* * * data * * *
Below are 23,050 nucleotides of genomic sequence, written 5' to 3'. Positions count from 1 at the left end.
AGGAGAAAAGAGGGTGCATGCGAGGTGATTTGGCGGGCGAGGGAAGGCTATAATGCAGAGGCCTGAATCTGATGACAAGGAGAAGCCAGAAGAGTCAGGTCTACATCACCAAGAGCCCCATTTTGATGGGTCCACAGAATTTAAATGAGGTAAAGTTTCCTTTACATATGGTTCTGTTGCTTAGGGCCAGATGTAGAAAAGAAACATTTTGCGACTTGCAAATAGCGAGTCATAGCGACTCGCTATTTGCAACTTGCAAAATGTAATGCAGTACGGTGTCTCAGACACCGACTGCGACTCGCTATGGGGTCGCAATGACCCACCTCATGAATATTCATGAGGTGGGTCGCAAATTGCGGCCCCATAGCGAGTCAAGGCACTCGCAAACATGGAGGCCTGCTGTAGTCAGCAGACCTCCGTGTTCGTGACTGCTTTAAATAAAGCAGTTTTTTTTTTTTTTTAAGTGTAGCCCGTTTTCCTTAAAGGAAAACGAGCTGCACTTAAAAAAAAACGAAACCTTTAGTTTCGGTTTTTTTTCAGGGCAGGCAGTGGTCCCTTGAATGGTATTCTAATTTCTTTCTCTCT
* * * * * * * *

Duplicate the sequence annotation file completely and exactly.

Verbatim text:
Below are 23,050 nucleotides of genomic sequence, written 5' to 3'. Positions count from 1 at the left end.
AGGAGAAAAGAGGGTGCATGCGAGGTGATTTGGCGGGCGAGGGAAGGCTATAATGCAGAGGCCTGAATCTGATGACAAGGAGAAGCCAGAAGAGTCAGGTCTACATCACCAAGAGCCCCATTTTGATGGGTCCACAGAATTTAAATGAGGTAAAGTTTCCTTTACATATGGTTCTGTTGCTTAGGGCCAGATGTAGAAAAGAAACATTTTGCGACTTGCAAATAGCGAGTCATAGCGACTCGCTATTTGCAACTTGCAAAATGTAATGCAGTACGGTGTCTCAGACACCGACTGCGACTCGCTATGGGGTCGCAATGACCCACCTCATGAATATTCATGAGGTGGGTCGCAAATTGCGGCCCCATAGCGAGTCAAGGCACTCGCAAACATGGAGGCCTGCTGTAGTCAGCAGACCTCCGTGTTCGTGACTGCTTTAAATAAAGCAGTTTTTTTTTTTTTTTAAGTGTAGCCCGTTTTCCTTAAAGGAAAACGAGCTGCACTTAAAAAAAAACGAAACCTTTAGTTTCGGTTTTTTTTCAGGGCAGGCAGTGGTCCCTTGAATGGTATTCTAATTTCTTTCTCTCT